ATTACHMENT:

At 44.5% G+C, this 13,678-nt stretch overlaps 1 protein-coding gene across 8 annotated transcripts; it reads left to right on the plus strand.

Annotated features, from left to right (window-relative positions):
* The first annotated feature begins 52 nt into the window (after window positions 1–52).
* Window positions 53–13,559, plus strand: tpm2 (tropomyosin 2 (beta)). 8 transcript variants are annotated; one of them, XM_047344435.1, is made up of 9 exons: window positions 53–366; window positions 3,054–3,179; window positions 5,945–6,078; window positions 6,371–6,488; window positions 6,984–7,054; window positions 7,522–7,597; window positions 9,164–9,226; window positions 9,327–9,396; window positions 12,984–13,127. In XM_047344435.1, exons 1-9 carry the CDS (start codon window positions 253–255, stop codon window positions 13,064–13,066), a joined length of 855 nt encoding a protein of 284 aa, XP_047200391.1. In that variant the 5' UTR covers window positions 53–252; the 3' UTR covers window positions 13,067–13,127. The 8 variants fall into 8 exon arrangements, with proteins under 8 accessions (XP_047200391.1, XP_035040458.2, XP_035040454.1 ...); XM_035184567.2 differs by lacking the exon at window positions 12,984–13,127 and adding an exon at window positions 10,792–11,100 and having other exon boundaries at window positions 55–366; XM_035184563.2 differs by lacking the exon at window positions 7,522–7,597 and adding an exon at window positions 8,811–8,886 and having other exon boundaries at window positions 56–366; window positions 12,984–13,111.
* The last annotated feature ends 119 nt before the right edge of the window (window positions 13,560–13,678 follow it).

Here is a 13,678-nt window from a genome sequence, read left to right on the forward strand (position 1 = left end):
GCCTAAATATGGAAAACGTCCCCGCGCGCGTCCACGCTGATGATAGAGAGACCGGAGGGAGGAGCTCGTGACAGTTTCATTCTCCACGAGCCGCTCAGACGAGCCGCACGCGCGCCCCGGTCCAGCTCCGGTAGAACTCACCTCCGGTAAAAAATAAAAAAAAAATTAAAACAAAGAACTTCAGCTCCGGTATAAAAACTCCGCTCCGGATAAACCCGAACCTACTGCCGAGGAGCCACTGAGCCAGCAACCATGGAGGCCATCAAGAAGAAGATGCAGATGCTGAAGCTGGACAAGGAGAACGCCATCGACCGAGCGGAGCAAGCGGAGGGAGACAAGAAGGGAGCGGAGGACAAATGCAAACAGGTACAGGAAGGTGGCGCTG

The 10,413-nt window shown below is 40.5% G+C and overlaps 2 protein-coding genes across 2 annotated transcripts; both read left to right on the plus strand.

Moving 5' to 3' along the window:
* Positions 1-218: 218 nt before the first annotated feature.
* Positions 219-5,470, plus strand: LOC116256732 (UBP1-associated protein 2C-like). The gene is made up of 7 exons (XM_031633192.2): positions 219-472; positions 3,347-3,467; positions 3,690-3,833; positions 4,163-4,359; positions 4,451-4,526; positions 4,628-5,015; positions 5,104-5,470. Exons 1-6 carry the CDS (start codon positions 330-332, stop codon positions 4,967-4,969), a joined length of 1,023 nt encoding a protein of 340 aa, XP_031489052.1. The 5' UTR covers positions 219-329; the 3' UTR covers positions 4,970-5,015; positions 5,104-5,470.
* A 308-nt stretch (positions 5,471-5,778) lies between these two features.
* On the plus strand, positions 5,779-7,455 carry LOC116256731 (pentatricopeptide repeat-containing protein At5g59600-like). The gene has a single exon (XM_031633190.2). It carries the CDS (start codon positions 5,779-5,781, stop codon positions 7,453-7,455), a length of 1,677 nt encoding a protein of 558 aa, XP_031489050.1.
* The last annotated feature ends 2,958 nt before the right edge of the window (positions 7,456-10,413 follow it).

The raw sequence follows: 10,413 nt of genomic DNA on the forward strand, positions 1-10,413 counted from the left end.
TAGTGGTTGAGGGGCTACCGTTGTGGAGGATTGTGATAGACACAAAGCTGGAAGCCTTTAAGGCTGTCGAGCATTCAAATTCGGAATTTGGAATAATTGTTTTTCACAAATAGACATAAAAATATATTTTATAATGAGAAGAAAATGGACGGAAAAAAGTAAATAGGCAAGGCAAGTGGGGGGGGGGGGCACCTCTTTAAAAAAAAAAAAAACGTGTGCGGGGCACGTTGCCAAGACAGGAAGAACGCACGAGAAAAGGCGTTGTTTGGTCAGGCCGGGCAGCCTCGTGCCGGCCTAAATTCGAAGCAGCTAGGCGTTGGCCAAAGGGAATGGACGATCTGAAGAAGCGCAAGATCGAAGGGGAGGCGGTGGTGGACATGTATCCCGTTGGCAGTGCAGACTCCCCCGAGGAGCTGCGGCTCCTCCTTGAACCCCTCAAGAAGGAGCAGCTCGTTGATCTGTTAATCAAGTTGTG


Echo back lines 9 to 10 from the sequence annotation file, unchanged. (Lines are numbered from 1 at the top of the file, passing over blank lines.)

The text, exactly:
Moving 5' to 3' along the window:
* Positions 1-218: 218 nt before the first annotated feature.